Elon Musk’s SpaceX is planning a new network of satellites, and they’ll come with an interesting function: an Internet connection.
According to an application filed with the FCC last week and first spotted by a Reddit user, the Hawthorne, Calif.-based space company wants to launch a network of satellites that will beam down Internet access to regions with little or no connection to the web.
The application describes two satellites, the first of up to eight trial satellites that are each expected to last up to 12 months.
The satellites will likely be built using the $1 billion that SpaceX raised mostly from Google earlier this year.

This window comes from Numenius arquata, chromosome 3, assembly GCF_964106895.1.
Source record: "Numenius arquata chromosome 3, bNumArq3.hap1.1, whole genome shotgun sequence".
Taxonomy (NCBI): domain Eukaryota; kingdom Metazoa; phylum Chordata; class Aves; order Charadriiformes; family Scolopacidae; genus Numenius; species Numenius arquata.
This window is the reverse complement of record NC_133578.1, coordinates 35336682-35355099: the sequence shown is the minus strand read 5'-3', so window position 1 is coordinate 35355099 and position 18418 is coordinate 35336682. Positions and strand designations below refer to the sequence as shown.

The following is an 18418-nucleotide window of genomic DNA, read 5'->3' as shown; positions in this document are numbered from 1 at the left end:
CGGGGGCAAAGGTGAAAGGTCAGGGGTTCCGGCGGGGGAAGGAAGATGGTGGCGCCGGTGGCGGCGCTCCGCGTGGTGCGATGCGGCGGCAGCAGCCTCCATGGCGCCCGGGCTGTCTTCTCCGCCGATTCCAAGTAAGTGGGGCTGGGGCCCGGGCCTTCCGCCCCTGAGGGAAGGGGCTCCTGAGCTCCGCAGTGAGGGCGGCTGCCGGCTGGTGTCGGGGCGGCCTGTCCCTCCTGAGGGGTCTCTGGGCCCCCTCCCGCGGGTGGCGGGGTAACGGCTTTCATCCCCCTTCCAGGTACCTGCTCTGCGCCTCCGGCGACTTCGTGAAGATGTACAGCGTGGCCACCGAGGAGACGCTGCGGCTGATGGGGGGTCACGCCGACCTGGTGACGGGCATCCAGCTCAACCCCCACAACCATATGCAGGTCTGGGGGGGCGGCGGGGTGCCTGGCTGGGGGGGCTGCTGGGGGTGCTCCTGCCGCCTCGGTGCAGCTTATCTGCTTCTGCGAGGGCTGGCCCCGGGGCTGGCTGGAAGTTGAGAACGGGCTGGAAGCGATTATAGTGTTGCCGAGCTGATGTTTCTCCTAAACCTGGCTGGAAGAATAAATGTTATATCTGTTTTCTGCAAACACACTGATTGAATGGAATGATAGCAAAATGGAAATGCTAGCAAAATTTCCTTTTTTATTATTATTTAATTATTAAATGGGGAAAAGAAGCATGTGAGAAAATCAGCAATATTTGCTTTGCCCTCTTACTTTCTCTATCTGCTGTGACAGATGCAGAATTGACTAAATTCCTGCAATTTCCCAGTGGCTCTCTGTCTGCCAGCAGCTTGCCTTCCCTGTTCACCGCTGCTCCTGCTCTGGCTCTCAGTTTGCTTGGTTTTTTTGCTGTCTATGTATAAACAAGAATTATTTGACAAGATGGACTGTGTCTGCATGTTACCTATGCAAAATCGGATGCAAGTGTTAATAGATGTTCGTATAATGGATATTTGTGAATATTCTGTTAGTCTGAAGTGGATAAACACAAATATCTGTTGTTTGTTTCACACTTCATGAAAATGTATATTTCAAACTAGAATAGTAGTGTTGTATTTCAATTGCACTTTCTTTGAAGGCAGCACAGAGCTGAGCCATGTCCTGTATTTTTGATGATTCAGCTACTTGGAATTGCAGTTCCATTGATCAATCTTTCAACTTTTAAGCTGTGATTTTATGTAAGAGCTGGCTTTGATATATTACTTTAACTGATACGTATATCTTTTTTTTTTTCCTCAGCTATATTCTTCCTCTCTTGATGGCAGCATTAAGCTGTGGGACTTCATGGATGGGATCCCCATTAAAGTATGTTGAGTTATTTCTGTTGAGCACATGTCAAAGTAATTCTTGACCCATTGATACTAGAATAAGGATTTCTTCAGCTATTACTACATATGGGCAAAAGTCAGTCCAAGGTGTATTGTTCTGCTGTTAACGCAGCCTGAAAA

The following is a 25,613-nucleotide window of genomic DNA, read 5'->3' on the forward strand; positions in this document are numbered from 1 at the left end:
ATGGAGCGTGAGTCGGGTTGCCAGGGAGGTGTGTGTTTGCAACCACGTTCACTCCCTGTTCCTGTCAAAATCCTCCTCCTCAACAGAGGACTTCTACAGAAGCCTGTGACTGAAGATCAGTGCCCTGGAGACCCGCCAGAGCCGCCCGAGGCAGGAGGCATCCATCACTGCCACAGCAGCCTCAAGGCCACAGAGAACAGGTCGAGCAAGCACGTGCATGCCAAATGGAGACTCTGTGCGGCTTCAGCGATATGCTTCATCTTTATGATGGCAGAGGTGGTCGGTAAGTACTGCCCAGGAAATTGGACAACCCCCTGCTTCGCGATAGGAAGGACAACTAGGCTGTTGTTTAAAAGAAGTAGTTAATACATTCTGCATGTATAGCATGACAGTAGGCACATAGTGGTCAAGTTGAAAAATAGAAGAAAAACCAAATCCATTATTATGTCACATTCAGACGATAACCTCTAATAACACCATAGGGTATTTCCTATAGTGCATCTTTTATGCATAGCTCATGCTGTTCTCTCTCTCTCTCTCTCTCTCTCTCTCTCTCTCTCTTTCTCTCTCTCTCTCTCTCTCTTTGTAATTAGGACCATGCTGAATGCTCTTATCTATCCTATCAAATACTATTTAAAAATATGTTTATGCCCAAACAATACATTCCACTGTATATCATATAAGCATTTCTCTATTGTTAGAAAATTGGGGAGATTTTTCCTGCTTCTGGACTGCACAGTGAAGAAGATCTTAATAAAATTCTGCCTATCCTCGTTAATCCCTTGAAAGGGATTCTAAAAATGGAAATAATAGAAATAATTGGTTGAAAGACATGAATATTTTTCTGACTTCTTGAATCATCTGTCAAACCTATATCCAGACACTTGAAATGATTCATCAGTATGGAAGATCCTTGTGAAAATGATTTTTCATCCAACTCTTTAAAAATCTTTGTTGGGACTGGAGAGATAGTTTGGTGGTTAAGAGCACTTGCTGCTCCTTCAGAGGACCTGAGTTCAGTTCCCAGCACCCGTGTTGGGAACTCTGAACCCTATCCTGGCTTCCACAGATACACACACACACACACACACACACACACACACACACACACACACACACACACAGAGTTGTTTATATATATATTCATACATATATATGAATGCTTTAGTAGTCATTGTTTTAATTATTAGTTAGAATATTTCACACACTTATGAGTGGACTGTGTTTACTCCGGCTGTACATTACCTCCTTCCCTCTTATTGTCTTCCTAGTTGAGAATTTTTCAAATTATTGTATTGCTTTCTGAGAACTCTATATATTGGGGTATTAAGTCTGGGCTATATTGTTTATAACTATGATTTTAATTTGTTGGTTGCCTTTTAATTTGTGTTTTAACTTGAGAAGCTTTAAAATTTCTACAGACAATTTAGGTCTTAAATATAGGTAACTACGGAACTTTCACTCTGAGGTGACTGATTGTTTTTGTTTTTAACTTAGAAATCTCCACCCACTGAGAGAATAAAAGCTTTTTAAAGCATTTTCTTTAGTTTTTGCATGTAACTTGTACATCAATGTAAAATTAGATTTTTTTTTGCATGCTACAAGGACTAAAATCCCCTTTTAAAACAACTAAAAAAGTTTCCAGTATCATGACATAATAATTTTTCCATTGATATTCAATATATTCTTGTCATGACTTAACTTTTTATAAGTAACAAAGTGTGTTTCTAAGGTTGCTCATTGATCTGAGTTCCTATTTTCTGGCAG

For these first tests, the launch location will likely be Vandenberg Air Force Base on the California coast rather than Cape Canaveral in Florida, according to the orbital parameters in the application.
The test satellites will beam Internet broadband to three locations: Redmond, Wash., (as Musk has said he wants to build satellites and plan launches in Seattle); Fremont, Calif., where Musk’s Tesla factory is located; and Hawthone, Calif., which is SpaceX’s hometown.
Whether we’ll truly be able to connect to a SpaceX-provided Internet connection someday (it will likely take a long time before that gets approved) is still unclear. But Musk has said in the past that he believes such a communication system will be necessary for travel to Mars, his ultimate goal for SpaceX.
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